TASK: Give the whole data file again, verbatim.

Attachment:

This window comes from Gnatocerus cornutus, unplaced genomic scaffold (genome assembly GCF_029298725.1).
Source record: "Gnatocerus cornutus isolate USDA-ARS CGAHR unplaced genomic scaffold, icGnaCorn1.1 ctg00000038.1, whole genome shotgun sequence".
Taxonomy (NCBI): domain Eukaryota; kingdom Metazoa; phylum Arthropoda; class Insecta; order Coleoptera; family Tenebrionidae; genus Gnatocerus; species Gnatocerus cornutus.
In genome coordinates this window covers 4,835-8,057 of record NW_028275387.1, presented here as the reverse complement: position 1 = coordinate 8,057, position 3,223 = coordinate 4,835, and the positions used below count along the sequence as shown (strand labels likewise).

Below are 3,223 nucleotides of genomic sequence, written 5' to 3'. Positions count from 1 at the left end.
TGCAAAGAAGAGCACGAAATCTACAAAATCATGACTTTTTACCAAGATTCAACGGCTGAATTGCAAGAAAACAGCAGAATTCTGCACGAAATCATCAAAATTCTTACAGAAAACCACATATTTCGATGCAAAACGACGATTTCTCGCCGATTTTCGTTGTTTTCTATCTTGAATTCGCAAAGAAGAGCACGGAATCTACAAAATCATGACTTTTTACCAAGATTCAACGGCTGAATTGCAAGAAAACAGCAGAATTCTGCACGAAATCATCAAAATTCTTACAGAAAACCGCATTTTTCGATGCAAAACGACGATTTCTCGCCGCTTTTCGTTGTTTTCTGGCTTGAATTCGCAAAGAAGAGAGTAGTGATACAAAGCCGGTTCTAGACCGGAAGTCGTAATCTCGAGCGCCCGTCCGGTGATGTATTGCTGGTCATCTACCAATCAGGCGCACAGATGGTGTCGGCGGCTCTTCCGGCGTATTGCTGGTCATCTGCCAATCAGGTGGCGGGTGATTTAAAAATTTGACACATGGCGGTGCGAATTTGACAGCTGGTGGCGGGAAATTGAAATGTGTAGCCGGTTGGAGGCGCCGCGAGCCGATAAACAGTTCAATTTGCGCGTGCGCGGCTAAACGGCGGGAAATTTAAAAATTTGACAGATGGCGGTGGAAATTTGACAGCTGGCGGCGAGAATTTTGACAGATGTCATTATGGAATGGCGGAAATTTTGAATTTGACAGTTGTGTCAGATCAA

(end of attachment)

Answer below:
This window comes from Gnatocerus cornutus, unplaced genomic scaffold (genome assembly GCF_029298725.1).
Source record: "Gnatocerus cornutus isolate USDA-ARS CGAHR unplaced genomic scaffold, icGnaCorn1.1 ctg00000038.1, whole genome shotgun sequence".
Taxonomy (NCBI): domain Eukaryota; kingdom Metazoa; phylum Arthropoda; class Insecta; order Coleoptera; family Tenebrionidae; genus Gnatocerus; species Gnatocerus cornutus.
In genome coordinates this window covers 4,835-8,057 of record NW_028275387.1, presented here as the reverse complement: position 1 = coordinate 8,057, position 3,223 = coordinate 4,835, and the positions used below count along the sequence as shown (strand labels likewise).

Below are 3,223 nucleotides of genomic sequence, written 5' to 3'. Positions count from 1 at the left end.
TGCAAAGAAGAGCACGAAATCTACAAAATCATGACTTTTTACCAAGATTCAACGGCTGAATTGCAAGAAAACAGCAGAATTCTGCACGAAATCATCAAAATTCTTACAGAAAACCACATATTTCGATGCAAAACGACGATTTCTCGCCGATTTTCGTTGTTTTCTATCTTGAATTCGCAAAGAAGAGCACGGAATCTACAAAATCATGACTTTTTACCAAGATTCAACGGCTGAATTGCAAGAAAACAGCAGAATTCTGCACGAAATCATCAAAATTCTTACAGAAAACCGCATTTTTCGATGCAAAACGACGATTTCTCGCCGCTTTTCGTTGTTTTCTGGCTTGAATTCGCAAAGAAGAGAGTAGTGATACAAAGCCGGTTCTAGACCGGAAGTCGTAATCTCGAGCGCCCGTCCGGTGATGTATTGCTGGTCATCTACCAATCAGGCGCACAGATGGTGTCGGCGGCTCTTCCGGCGTATTGCTGGTCATCTGCCAATCAGGTGGCGGGTGATTTAAAAATTTGACACATGGCGGTGCGAATTTGACAGCTGGTGGCGGGAAATTGAAATGTGTAGCCGGTTGGAGGCGCCGCGAGCCGATAAACAGTTCAATTTGCGCGTGCGCGGCTAAACGGCGGGAAATTTAAAAATTTGACAGATGGCGGTGGAAATTTGACAGCTGGCGGCGAGAATTTTGACAGATGTCATTATGGAATGGCGGAAATTTTGAATTTGACAGTTGTGTCAGATCAA